In what became an emotional hearing on Capitol Hill, Gregory Hicks testified Wednesday that he and a defense attachÃ© tried to send four more special forces to Benghazi and pleaded for air support -- but was told to stand down. NBC's Andrea Mitchell reports.
In a day of congressional testimony that once again found the Obama administration under fire, a trio of whistleblowers expressed frustration toward the government’s response to the Sept. 11, 2012 assault against a U.S. diplomatic outpost in Benghazi, Libya, and its subsequent investigation into that incident.
The diplomatic officials appeared on Wednesday before the House Oversight and Government Reform Committee to describe a hasty and chaotic response to the attack, which left four Americans – including U.S. Ambassador Christopher Stevens – dead.
The witnesses said that the government was poorly prepared to weather the attack and was hesitant to respond, also contending that a subsequent review of the incident ordered by the State Department came up woefully short.
Sen. Lindsey Graham, R-S.C., joins Morning Joe to discuss Wednesday's House Oversight Committee hearing on the Sept. 11, 2012 Benghazi attacks that left four dead, including Amb. Chris Stevens.
The testimony included new details from Gregory Hicks, a career foreign service officer who served as the deputy chief of mission in Libya at the time of the attacks.
He painstakingly recounted frenetic efforts to communicate between besieged individuals in Benghazi, and the governments of Libya and the United States. And he relayed the frustration of special forces who were told to stand down in Tripoli – Hicks said he did not know who gave the order – from deploying to Benghazi.
“They were furious,” Hicks told lawmakers on Capitol Hill. “I will quote Lt. Col. Gibson. He said, ‘This is the first time in my career that a diplomat has more balls than somebody in the military.’”
Hicks joined two other witnesses in a hearing driven primarily by Republicans, who have zealously pursued the Benghazi incident based on suspicions that President Barack Obama and then-Secretary of State Hillary Clinton had been caught flat-footed by the attack, or worse, orchestrated a cover-up about the attack to benefit the president’s re-election bid.
At no point did Hicks or his fellow witnesses – Mark Thompson, acting deputy assistant secretary for counterterrorism, and Eric Nordstrom, diplomatic security officer and former regional security officer in Libya – accuse the president or Clinton of having halted forces that might have assisted besieged diplomats in Benghazi. Democrats repeatedly pointed to testimony suggesting that reinforcements would have not have arrived in time, anyway.
But Republicans seized on several morsels of information, in particular Hicks’s incredulity toward the administration’s initial explanation, voiced by U.N. Ambassador Susan Rice, that the attack was the spontaneous outgrowth of protests related to an anti-Islamic video.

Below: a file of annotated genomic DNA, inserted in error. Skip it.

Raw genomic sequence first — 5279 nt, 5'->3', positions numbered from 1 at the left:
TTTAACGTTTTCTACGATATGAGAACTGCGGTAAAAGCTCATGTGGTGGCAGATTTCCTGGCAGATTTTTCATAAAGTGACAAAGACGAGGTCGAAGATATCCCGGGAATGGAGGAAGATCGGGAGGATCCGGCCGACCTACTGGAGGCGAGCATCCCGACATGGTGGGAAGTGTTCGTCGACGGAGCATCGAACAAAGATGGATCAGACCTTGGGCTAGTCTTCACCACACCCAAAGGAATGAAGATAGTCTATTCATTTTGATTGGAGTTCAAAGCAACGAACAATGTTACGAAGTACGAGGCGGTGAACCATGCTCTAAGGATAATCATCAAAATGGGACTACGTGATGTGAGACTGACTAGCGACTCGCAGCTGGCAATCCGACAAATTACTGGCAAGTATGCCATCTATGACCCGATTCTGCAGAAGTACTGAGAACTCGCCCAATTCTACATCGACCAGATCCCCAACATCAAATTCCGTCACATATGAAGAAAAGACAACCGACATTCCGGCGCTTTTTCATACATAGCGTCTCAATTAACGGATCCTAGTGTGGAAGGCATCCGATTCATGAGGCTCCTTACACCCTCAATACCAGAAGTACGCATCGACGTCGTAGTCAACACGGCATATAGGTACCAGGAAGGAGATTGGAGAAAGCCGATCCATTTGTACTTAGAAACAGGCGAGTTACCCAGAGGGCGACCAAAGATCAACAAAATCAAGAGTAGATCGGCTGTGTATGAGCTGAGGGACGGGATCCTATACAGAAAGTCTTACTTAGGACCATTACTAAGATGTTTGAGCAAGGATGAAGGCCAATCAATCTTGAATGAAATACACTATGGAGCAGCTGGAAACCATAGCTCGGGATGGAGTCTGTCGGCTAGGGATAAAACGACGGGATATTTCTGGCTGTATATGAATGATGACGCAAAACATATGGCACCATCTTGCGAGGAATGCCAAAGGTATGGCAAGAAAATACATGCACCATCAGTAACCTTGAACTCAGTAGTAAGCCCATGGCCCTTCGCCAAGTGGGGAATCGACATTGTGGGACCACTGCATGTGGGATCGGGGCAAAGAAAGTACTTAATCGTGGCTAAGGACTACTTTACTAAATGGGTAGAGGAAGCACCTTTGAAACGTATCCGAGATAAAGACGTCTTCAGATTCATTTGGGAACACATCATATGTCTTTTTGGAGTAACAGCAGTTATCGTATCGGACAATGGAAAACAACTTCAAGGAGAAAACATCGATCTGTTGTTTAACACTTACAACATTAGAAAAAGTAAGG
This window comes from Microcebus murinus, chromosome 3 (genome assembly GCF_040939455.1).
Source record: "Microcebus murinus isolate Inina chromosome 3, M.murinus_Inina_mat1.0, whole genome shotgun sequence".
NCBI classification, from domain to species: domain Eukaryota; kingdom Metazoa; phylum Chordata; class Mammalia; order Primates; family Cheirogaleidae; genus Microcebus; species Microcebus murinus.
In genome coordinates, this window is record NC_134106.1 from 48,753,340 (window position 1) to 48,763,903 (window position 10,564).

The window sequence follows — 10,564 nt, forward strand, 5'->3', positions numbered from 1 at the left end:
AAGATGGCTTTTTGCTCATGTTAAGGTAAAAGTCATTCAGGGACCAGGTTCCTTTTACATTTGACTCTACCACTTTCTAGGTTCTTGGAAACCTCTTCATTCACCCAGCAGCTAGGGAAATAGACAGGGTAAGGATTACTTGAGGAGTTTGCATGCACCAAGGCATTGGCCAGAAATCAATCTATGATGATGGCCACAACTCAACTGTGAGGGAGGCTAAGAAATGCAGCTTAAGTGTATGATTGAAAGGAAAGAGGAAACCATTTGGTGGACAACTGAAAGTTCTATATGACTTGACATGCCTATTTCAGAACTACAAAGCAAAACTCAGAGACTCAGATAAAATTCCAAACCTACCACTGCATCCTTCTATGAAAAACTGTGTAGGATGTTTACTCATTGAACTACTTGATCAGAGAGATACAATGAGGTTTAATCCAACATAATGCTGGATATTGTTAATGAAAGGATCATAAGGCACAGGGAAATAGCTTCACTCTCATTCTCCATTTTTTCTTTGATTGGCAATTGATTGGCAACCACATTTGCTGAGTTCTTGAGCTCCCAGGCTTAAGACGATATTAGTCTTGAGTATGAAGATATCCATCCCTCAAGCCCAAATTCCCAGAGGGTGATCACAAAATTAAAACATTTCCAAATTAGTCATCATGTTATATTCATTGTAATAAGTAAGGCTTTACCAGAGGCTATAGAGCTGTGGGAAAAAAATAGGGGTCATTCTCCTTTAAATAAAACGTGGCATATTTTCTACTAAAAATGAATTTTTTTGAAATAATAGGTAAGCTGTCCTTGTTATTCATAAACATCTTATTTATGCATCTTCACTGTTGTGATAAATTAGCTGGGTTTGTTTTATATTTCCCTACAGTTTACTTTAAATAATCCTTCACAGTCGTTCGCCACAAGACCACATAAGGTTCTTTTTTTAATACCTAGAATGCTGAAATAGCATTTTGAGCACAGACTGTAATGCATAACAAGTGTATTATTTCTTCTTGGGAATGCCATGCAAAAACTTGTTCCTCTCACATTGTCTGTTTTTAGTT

“I was stunned. My jaw dropped, and I was embarrassed,” Hicks said of his reaction to Rice’s appearances on a series of Sunday talk shows following the attack. He further testified that there were no indications of protests in Libya, and that at no time did they suspect that the Benghazi attack was related to protests.
Republicans also homed in on suggestions by Hicks that a top Clinton aide had reacted angrily when Hicks agreed to speak privately with GOP investigators looking into the Benghazi attack. Hicks said that Cheryl Mills, Clinton’s chief of staff, called him “upset” about his conversation with the GOP lawmakers.
The witnesses also expressed their misgivings about the Accountability Review Board’s (ARB) findings in a subsequent investigation into the government’s response to the attacks. The ARB, the witnesses said, failed to interview senior enough leaders in the State Department.
The testimony prompted pointed responses from Ambassador Thomas Pickering, who co-authored the ARB, and allies of Clinton, the popular former secretary of state who’s seen as a potential presidential candidate in 2016.
Sen. Bob Corker joins The Daily Rundown to discuss the latest with Syria, the investigation behind the attacks in Benghazi, and the rise of sexual assaults in the military.
“I believe the Accountability Review Board did its work well,” Pickering, a coauthor of the report, said Wednesday afternoon on MSNBC. “I think the notion, quote, of ‘a cover-up’ has the elements of Pulitzer Prize fiction attached to it.”
And Philippe Reines, a senior aide to Clinton, told NBC News that accusations that Mills interfered in an investigation into Benghazi “completely and utterly false.”
Indeed, Democrats headed into the hearing warning against politicization of the Benghazi incident.
“I am not questioning the motives of our witnesses,” said Maryland Rep. Elijah Cummings, the top Democrat on the committee, at the outset of the hearings. “I am questioning the motives of those who want to use their statements for political purposes.”
His admonition didn’t stop many Republicans from plowing ahead with their questions.
“It's one of great mysteries,” said Rep. Jason Chaffetz, R-Utah, of questions as to why terror response forces were not ordered into action on Sept. 11. “Here we have this expertise, we've invested heavily in it, they tabletop it, they understand it, this is exactly what they train for and they were never asked to go into action.”
But while many Republicans appeared eager to keep Benghazi alive as a political issue, not all Republicans seemed as concerned about the issue, or the Obama administration’s forthcoming.
“I’ve been able to read all the cables, I’ve seen all the films. I feel like I know what happened in Benghazi; I’m fairly satisfied,” said Sen. Bob Corker, Tenn., the top Republican on the Senate Foreign Relations Committee, on MSNBC. “I’m fairly satisfied.”
This story was originally published on Wed May 8, 2013 11:02 AM EDT